Roger Tory Peterson Estuary Center Plans Purchase of Bee and Thistle Inn in Old Lyme

OLD LYME — The iconic Bee and Thistle Inn, known over the years as a destination restaurant, cozy watering hole, wedding venue and getaway bed and breakfast, will soon be transformed into the Roger Tory Peterson Estuary Center, a nature and education organization that is part of the Connecticut Audubon Society, if the plans get the go-ahead this fall.

Claudia Weicker, Roger Tory Peterson’s board chair, said Monday in an interview with CT Examiner that she expects the center will close on the property before the end of 2020. Phased renovations within the existing historic footprint are expected to last from 24 to 36 months.

A 1.12-acre parcel at 314 Ferry Road previously purchased by the nonprofit in 2019 for $199,000 to serve a similar purpose, will be put back on the market.

The environmental nonprofit is organizing an ambitious two-year campaign to raise $5.6 million for the purchase of the inn and to endow funds for maintenance and operations. 

Grounds behind the Bee and Thistle along the Lieutenant River (CT Examiner/Stroud)

Weicker said the purchase of the property will provide a welcoming green space for the public on the Lieutenant River.

“Even though the Bee is transitioning to a new phase, it will remain part of the community and we’re really happy to be able to do that. It’s not going to be an exclusive property. It’s going to remain part of the greater Lyme-Old Lyme community,” she explained.

The 10,000 square foot inn was built in 1756 on the 5.25-acre site at 100 Lyme St., now adjacent to the National Landmark Florence Griswold House and Museum, in the town’s historic district. The inn was last purchased in 2006 by Two Jacks LLC for $1.575 million.

“Our plan is to phase in renovations to address those issues which are most urgent in the first several months after closing and then to reach more of our aspirational goals over a three year period,” said Weicker, who described the project as a preservation effort of the structure.

View up the Lieutenant River behind the Bee and Thistle Inn (CT Examiner/Stroud)

Weicker said the organization’s new home will allow the center to provide an afterschool program, a science-based summer camp for children, a discovery room for younger children, and more workshops, especially for adults. The center will also be able to add more citizen science training and masterclass programs, and increase participation in the Student Opportunities Academic Research (SOAR) program.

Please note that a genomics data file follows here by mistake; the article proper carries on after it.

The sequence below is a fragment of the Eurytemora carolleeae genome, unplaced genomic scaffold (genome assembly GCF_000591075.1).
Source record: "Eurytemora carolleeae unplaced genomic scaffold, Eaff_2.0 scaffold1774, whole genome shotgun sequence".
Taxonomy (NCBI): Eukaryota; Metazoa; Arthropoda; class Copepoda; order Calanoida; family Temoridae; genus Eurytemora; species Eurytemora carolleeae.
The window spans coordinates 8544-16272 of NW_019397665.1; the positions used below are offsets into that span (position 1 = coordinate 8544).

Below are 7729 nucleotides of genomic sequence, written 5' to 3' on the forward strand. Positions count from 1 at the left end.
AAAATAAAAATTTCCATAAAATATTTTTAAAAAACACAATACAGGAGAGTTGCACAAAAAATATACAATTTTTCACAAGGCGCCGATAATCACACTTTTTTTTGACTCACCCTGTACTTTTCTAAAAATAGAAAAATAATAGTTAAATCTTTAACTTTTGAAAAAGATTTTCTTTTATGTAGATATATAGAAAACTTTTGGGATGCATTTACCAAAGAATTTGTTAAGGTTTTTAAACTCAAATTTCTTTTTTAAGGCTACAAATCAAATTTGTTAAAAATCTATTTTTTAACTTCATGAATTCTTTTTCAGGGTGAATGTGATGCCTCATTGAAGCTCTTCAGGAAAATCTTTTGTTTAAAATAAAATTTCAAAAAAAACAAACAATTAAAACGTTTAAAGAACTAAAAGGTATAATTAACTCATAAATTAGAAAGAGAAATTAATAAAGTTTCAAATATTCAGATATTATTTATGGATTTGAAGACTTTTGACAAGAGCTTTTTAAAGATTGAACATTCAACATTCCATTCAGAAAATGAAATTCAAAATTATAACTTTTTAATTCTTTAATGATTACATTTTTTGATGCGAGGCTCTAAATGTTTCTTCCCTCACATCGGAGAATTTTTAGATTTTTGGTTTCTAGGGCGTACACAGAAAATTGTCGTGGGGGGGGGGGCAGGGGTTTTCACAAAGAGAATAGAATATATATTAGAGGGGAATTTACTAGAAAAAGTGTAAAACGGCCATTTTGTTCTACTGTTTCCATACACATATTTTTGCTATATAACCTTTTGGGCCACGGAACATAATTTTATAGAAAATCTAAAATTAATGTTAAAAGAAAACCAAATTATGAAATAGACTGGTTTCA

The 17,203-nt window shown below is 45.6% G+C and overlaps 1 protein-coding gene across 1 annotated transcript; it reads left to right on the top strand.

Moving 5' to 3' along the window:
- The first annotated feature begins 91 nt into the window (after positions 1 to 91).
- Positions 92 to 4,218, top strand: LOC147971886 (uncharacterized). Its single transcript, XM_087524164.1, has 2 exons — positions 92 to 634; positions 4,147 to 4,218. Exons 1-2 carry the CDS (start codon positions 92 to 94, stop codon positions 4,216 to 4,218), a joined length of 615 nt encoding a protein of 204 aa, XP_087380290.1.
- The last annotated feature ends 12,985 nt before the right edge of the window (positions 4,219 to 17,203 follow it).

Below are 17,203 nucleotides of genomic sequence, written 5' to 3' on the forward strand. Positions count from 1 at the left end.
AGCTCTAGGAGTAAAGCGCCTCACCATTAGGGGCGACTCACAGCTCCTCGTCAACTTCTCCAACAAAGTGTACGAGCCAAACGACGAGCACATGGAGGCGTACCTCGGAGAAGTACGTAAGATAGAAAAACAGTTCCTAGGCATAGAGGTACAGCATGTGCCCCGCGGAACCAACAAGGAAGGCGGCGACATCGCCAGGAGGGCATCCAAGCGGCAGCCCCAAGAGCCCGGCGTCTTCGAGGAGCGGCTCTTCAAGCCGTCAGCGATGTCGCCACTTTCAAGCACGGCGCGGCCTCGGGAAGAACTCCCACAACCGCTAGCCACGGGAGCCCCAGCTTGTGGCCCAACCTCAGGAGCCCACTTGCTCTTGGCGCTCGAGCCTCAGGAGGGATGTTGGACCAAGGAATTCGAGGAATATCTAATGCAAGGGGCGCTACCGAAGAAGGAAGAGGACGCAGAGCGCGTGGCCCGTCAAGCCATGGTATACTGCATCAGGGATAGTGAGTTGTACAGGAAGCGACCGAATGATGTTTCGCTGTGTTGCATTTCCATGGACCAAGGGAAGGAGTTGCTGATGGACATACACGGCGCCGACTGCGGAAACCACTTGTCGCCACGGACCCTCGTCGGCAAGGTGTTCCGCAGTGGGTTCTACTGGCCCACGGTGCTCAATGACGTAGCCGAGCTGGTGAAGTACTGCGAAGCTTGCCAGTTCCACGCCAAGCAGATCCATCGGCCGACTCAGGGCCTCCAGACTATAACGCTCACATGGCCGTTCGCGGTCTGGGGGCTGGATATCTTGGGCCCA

In addition, Weicker said the nonprofit hopes to work collaboratively with the Florence Griswold Museum 

“We’ll have the flexibility to grow our programs over time so that it’s a logical progression for our organization to build on. Our base is education, science and nature,” she said. 

On the aspirational list is also the addition of a scientist-in-residence program as well as the construction of a nature trail linking to the one at the Florence Griswold Museum next door. 

Claudia Weicker, board chair of the RTP Estuary Center (CT Examiner/Stroud)

Weicker described the juxtaposition of art and science as a return to roots of the Old Lyme Art Colony and the nature and beauty of the area. 

“We see a lot of opportunities there for future collaboration with the museum and other organizations,” she said. “It really goes back to what the community is all about. Eventually, with our plans, there will be rain gardens, pollinator gardens and hopefully an organic garden— all of which lend themselves to teaching multiple opportunities for all ages, children and adults.” 

Along with preserving the structure, Weicker said that an interior public assembly room would take the place of the kitchen, which currently blocks the view of the river.

Alisha Milardo, director of the RTP Estuary Center (CT Examiner/Stroud)

According to Weicker, an architect has not yet been chosen for the project.

Alisha Milardo, director of the center, said the move will be transformative for the organization in terms of flexibility. 

“Now we’ll be able to have all of the community there, the students and the adults. They can help out with the garden, we can watch the flow rate of the Lieutenant River, we can talk about the resiliency options,” she said. 

Although Milardo admitted that the loss of the inn was bittersweet, she said that the center’s public mission and new public access to the grounds would give the community a great deal in return.

“We’re losing an inn, but we’re gaining a community space,” said Milardo.

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